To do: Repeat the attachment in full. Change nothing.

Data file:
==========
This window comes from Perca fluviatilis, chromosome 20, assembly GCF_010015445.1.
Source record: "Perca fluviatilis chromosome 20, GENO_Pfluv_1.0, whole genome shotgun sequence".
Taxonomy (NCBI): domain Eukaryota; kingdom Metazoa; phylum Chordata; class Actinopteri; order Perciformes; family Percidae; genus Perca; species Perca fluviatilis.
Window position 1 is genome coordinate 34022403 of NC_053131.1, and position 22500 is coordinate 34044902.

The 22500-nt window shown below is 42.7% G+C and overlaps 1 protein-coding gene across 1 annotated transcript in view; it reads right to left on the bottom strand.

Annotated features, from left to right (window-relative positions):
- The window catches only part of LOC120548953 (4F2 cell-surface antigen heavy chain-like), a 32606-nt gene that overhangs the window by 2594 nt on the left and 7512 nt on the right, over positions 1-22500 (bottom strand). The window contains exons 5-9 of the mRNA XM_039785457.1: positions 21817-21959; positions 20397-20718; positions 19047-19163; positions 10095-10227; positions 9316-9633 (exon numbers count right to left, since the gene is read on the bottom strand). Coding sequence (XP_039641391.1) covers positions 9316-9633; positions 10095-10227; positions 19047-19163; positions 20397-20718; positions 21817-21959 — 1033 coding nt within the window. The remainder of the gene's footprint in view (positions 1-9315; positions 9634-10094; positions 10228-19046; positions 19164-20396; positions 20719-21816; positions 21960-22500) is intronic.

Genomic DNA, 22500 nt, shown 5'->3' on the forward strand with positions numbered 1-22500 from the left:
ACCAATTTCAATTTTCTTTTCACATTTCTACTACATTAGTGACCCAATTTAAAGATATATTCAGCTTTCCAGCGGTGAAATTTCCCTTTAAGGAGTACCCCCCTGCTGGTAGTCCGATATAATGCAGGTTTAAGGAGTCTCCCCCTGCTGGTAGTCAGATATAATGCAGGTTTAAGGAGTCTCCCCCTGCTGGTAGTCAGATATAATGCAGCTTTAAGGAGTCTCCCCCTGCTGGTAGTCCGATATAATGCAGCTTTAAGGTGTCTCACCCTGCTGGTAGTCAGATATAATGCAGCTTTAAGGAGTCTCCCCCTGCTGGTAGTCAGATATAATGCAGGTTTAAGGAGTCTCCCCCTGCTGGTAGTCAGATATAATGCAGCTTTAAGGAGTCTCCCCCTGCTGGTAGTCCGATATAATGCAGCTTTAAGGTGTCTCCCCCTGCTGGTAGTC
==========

This window comes from Perca fluviatilis, chromosome 20, assembly GCF_010015445.1.
Source record: "Perca fluviatilis chromosome 20, GENO_Pfluv_1.0, whole genome shotgun sequence".
Taxonomy (NCBI): domain Eukaryota; kingdom Metazoa; phylum Chordata; class Actinopteri; order Perciformes; family Percidae; genus Perca; species Perca fluviatilis.
Window position 1 is genome coordinate 34022403 of NC_053131.1, and position 22500 is coordinate 34044902.

The 22500-nt window shown below is 42.7% G+C and overlaps 1 protein-coding gene across 1 annotated transcript in view; it reads right to left on the bottom strand.

Annotated features, from left to right (window-relative positions):
- The window catches only part of LOC120548953 (4F2 cell-surface antigen heavy chain-like), a 32606-nt gene that overhangs the window by 2594 nt on the left and 7512 nt on the right, over positions 1-22500 (bottom strand). The window contains exons 5-9 of the mRNA XM_039785457.1: positions 21817-21959; positions 20397-20718; positions 19047-19163; positions 10095-10227; positions 9316-9633 (exon numbers count right to left, since the gene is read on the bottom strand). Coding sequence (XP_039641391.1) covers positions 9316-9633; positions 10095-10227; positions 19047-19163; positions 20397-20718; positions 21817-21959 — 1033 coding nt within the window. The remainder of the gene's footprint in view (positions 1-9315; positions 9634-10094; positions 10228-19046; positions 19164-20396; positions 20719-21816; positions 21960-22500) is intronic.

Genomic DNA, 22500 nt, shown 5'->3' on the forward strand with positions numbered 1-22500 from the left:
ACCAATTTCAATTTTCTTTTCACATTTCTACTACATTAGTGACCCAATTTAAAGATATATTCAGCTTTCCAGCGGTGAAATTTCCCTTTAAGGAGTACCCCCCTGCTGGTAGTCCGATATAATGCAGGTTTAAGGAGTCTCCCCCTGCTGGTAGTCAGATATAATGCAGGTTTAAGGAGTCTCCCCCTGCTGGTAGTCAGATATAATGCAGCTTTAAGGAGTCTCCCCCTGCTGGTAGTCCGATATAATGCAGCTTTAAGGTGTCTCACCCTGCTGGTAGTCAGATATAATGCAGCTTTAAGGAGTCTCCCCCTGCTGGTAGTCAGATATAATGCAGGTTTAAGGAGTCTCCCCCTGCTGGTAGTCAGATATAATGCAGCTTTAAGGAGTCTCCCCCTGCTGGTAGTCCGATATAATGCAGCTTTAAGGTGTCTCCCCCTGCTGGTAGTC